Luckily, this year Birds, Not Mosquitoes has hit several important milestones on the path to that goal. ABC and The Nature Conservancy have partnered to support development of the Wolbachia-incompatible C. quinquefasciatus mosquito. The partnership will soon move on to producing the mosquitoes for release on the Hawaiian Islands, pending approval by state and federal regulatory agencies. In June, Hawai‘i's Department of Agriculture voted unanimously to allow the import of Wolbachia mosquitoes into Hawai‘i — a major step forward in that process.

On the current timeline, Birds, Not Mosquitoes hopes to do small-scale field tests in 2023, and targeted releases of Wolbachia-incompatible mosquitoes to the most critical habitats in 2024. If permits continue to be approved, releases could expand to several Hawaiian islands by 2025. The timeline might seem ambitious, but the unique birds of Hawaiʻi are running out of time. Honeycreeper populations are dropping by the hundreds each year, and biologists must eradicate more than 90 percent of the C. quinquefasciatus mosquitoes to break the disease cycle.

*Birds, Not Mosquitoes partners:
American Bird Conservancy; Coordinating Group on Alien Pest Species; Hawaiʻi Department of Agriculture; Hawaiʻi Department of Health; Hawaiʻi Department of Land and Natural Resources; Hawaiʻi Invasive Species Council; Island Conservation; Kahālāwai Consulting; Kauaʻi Forest Bird Recovery Project; Maui Forest Bird Recovery Project; Michigan State University; MosquitoMate; National Park Service; Office of Hawaiian Native Relations; Pacific Rim Conservation; The Nature Conservancy; University of California; University of Hawaiʻi; U.S. Fish and Wildlife Service; U.S. Geological Survey; Verily Life Sciences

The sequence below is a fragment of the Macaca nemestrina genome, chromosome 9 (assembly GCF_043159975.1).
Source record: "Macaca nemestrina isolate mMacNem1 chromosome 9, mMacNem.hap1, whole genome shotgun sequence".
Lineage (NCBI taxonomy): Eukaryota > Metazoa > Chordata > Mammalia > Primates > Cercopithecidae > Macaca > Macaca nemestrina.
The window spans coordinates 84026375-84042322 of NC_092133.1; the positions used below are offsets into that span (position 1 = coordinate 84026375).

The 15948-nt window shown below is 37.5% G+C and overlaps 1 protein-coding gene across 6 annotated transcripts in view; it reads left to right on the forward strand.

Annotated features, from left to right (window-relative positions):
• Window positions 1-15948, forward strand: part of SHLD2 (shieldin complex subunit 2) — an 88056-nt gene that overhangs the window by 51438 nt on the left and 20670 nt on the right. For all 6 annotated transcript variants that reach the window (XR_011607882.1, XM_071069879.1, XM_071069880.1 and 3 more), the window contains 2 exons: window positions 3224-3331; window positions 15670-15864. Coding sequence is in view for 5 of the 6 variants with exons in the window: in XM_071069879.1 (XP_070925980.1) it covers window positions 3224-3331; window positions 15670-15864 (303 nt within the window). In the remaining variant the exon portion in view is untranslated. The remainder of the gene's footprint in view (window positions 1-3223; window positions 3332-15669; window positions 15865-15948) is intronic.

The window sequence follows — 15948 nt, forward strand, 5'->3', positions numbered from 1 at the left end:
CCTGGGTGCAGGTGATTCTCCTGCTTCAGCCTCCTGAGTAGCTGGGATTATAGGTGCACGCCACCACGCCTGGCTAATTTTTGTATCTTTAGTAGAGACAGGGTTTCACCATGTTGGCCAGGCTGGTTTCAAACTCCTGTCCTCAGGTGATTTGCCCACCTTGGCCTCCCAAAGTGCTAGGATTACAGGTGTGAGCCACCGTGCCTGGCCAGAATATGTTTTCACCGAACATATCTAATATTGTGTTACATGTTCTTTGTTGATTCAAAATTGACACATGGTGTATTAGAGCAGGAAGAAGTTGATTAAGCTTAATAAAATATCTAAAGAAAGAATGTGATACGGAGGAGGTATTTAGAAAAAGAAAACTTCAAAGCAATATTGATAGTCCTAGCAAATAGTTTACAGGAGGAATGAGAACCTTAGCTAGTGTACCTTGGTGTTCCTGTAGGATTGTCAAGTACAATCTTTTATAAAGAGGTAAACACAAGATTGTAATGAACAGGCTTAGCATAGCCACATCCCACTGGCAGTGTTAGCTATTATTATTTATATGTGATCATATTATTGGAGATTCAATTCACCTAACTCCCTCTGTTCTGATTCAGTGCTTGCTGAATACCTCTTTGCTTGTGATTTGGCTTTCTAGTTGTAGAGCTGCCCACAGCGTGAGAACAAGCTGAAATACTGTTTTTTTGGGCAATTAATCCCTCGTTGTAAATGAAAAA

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American Bird Conservancy is a nonprofit organization dedicated to conserving wild birds and their habitats throughout the Americas. With an emphasis on achieving results and working in partnership, we take on the greatest problems facing birds today, innovating and building on rapid advancements in science to halt extinctions, protect habitats, eliminate threats, and build capacity for bird conservation. Find us on abcbirds.org, Facebook, Instagram, and Twitter (@ABCbirds).

Media Contact: Jordan Rutter, Director of Public Relations| jerutter@abcbirds.org | @JERutter